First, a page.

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Jon Duffy: Hi, Richard. Well, thank you very much for joining us. Sophie and I have just been going through my microbiome results and I understand that you've had a bit of a chance to have a look at them offline. And we are really keen just to get your first impressions of the results. We know nothing and have just been trying to figure them all out, but it'd be great to get your kind of professional insight on them.

Dr Richard Gearry: Yeah. So I mean, the first thing is that we've produced predominantly a healthy poo. So congratulations.

Jon Duffy: I hope you're listening, mom. I hope you're listening. I told you I'd amount to something.

Dr Richard Gearry: So that's, that's the first thing. The second thing is that, you know, there's no blood there and, you know, blood in your bowel motion, that's a big deal. So that's reassuring. Doesn't mean there's zero chance of a problem, but you otherwise well so there's no reason to think that. So that's a good thing to know.

Of course that you might have seen yourself without needing to send it to the lab. But nonetheless, it's good that they can make that sort of description. But when we drill down to the microbiome, so these are the trillions of bacteria, viruses and pathogens and, and, and parasites and live inside us. That's really where the interest is, certainly from a, from a research point of view, from my perspective, but also increasingly from a general population point of view.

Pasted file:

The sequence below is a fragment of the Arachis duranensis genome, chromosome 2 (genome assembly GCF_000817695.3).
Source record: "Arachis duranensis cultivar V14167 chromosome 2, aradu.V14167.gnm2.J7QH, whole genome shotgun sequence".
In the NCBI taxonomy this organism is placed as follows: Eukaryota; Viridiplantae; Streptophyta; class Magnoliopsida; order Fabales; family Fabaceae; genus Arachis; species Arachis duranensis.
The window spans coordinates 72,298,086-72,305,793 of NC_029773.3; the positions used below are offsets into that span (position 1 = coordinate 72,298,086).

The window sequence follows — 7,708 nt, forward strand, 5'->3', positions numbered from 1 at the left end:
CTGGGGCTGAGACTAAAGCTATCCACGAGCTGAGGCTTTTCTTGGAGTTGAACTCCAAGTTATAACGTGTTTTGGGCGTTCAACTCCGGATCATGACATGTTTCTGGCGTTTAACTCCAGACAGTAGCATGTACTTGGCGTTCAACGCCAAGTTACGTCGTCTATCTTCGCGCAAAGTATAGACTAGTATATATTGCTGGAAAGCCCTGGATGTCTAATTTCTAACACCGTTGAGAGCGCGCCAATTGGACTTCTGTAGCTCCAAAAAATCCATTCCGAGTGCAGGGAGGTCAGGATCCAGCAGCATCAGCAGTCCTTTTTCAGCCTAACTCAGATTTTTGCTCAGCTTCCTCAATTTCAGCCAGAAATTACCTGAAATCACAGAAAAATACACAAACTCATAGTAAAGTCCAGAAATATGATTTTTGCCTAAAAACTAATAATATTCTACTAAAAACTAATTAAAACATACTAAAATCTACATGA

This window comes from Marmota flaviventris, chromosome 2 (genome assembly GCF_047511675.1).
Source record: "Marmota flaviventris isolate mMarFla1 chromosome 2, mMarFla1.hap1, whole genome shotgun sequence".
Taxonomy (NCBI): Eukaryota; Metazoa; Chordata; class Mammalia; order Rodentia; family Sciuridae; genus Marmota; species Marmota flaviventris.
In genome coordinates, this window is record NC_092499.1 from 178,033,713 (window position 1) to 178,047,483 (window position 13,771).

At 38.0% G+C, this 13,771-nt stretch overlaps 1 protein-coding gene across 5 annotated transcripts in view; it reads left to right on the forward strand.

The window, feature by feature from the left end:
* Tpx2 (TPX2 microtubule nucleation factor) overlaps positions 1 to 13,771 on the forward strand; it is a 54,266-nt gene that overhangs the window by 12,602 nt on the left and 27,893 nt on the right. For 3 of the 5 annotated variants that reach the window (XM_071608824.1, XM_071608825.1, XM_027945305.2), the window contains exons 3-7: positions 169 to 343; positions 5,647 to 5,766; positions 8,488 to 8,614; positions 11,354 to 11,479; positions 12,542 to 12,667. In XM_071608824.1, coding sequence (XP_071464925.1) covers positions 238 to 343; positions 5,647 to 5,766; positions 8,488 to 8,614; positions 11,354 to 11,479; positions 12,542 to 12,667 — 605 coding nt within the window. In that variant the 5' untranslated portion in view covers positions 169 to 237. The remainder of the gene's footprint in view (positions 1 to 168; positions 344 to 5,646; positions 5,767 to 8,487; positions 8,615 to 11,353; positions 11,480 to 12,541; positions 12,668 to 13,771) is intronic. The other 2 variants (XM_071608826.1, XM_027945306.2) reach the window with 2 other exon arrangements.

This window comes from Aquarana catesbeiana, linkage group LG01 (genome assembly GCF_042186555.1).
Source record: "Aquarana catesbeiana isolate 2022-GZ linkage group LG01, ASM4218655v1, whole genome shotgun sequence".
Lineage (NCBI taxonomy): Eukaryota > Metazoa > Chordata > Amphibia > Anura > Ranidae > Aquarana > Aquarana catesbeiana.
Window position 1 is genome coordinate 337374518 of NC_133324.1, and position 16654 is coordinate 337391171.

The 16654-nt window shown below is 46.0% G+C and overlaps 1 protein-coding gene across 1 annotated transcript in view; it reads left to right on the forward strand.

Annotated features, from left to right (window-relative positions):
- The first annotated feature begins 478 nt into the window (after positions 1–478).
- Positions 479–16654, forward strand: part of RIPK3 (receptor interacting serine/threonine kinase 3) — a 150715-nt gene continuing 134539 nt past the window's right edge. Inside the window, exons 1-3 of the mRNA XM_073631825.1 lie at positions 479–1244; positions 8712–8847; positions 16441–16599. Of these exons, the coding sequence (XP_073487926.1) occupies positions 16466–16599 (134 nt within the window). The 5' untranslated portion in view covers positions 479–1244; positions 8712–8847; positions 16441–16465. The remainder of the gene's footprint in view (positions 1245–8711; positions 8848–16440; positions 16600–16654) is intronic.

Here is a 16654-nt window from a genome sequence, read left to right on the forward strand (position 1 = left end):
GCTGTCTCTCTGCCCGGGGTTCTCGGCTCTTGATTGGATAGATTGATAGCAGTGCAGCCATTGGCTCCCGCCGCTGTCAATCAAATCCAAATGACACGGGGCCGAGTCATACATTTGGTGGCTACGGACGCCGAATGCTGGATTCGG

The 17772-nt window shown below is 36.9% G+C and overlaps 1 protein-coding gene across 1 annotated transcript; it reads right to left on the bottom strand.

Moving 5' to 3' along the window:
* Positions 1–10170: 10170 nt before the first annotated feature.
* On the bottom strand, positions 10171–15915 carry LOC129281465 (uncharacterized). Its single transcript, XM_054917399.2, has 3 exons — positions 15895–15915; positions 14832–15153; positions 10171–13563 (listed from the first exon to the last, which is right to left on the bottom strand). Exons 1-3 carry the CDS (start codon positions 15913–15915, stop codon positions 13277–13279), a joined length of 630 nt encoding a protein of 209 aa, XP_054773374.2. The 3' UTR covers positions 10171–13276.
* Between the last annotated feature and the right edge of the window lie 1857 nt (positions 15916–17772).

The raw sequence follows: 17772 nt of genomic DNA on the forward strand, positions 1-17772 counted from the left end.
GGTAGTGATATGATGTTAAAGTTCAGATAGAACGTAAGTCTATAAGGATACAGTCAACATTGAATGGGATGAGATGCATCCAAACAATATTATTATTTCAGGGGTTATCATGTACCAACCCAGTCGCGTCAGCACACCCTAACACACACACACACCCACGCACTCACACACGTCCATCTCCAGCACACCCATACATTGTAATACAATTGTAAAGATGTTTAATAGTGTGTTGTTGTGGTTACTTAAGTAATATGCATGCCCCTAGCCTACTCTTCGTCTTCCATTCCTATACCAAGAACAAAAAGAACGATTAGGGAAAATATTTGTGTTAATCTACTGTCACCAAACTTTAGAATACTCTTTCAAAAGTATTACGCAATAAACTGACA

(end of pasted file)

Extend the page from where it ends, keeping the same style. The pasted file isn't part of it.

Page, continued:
So one of the things we saw for you was that some of your concentrations of lactobacilli and bifidobacteria were slightly low.

Jon Duffy: Mm-hmm.

Dr Richard Gearry: These are probiotics. And probiotics by definition are bacteria that do something beneficial for us. So they might improve our immune system or help us to digest food or do things like that. And certainly bifidobacterial, lety are known to be beneficial like that and, and that that's of interest.

But the problem that we have with this sort of result is that it's really just a snapshot in time. And we know that what you eat on a certain day may change the concentrations of these bacteria. And we also know that just because it says that your bacteria are low doesn't mean that necessarily increases your risk of something bad happening.

You know, it's just one point in time. And we know that some of the changes that we see occurring with bacteria in people who've got diseases aren't necessarily a causation. They're just an association and we all know if two things happen at the same time, they may be linked, but they may not be as well.